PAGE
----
Why Chabahar port is a win-win for India
It will reduce Afghanistan’s dependence on Karachi port and, hence, will translate to less Pakistani leverage over KabulUpdated: Dec 26, 2018 10:05 IST
Indian firm India Ports Global Limited took over operations at the Shaheed Behesti port in Chabahar on Monday. The representatives of India, Iran and Afghanistan met and finalised the routes for trade and transit corridors between the three countries. An event has been planned on February 26, 2019 to promote and popularise the potential of Chabahar. These are significant developments for three reasons.
First, Chabahar provides the only viable route for trade between India and Afghanistan. Pakistan denies the use of its territory by Indian trucks bound to Afghanistan. New Delhi and Kabul have explored the option of air corridors but that is too expensive compared to the maritime route. The availability of Chabahar also provides Afghanistan with an alternative to Karachi for its trade with other countries. This will translate to reduced Afghan dependence on Pakistan and, hence, less Pakistani leverage over the domestic politics in Afghanistan. Even Pakistan-friendly regimes in Kabul in future can take advantage of the Chabahar route.
Second, the Indian takeover of the operations in Chabahar follows re-imposition of sanctions on Iran by the US after the latter decided to pull out from the multilateral Joint Comprehensive Plan of Action (also known as the Iran nuclear deal). The US recognised the importance of Chabahar and exempted Indian firms involved in the port from sanctions. Moreover, India was also one of the eight countries to receive temporary relief on oil imports from Iran. Tehran should acknowledge that it was India’s participation that has earned Chabahar this relief. Iranian foreign minister Javad Zarif had once invited China and Pakistan to invest in Chabahar. The invitation was also a message to New Delhi. The involvement of those countries, however, would have certainly exacerbated the problems for Iran as is evident from the ratcheting US-China trade and sanctions war.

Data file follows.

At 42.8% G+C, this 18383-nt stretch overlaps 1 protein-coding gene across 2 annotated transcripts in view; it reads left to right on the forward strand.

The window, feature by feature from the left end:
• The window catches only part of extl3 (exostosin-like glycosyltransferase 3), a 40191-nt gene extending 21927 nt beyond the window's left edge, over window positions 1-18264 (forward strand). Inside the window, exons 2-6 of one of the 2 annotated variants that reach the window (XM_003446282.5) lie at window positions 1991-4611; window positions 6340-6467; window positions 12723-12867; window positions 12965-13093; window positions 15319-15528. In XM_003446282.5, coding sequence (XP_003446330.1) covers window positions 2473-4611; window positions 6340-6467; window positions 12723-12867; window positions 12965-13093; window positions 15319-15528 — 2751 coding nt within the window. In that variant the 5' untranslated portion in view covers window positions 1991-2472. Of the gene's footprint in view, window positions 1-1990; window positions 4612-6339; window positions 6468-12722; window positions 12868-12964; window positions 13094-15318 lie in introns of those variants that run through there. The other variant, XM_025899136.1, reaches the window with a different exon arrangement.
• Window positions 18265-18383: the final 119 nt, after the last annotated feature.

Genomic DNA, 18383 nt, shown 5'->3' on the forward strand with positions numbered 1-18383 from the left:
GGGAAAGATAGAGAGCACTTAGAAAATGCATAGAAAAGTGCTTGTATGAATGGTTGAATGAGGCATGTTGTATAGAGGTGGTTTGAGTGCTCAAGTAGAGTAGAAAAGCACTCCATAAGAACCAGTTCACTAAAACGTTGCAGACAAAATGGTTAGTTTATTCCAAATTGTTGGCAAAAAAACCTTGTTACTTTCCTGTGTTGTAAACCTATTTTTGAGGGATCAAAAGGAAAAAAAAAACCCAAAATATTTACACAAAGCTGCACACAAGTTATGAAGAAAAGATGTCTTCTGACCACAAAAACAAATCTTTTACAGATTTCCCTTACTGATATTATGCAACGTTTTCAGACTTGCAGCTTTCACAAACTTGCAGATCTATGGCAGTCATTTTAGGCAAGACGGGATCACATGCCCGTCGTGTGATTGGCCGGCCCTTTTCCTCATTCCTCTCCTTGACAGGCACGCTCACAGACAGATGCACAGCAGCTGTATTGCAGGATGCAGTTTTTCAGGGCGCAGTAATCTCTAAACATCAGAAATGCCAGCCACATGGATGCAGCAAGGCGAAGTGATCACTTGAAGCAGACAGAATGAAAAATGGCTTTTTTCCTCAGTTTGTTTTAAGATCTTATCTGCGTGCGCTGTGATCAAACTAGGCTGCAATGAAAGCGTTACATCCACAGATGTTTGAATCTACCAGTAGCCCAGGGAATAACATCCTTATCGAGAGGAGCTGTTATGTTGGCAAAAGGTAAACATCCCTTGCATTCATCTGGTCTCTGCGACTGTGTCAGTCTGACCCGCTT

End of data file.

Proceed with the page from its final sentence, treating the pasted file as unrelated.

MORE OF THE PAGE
Third, Chabahar also provides a link to the planned International North-South Transport Corridor. This way it also loops in Russia and countries in Central Asia and Europe as beneficiaries. By generating economic returns, it might help in reducing the political divergence on Afghanistan that has, of late, emerged between India on the one hand and Iran and Russia on the other. Chabahar is a rare example of a project in the region which is a win-win for all stakeholders.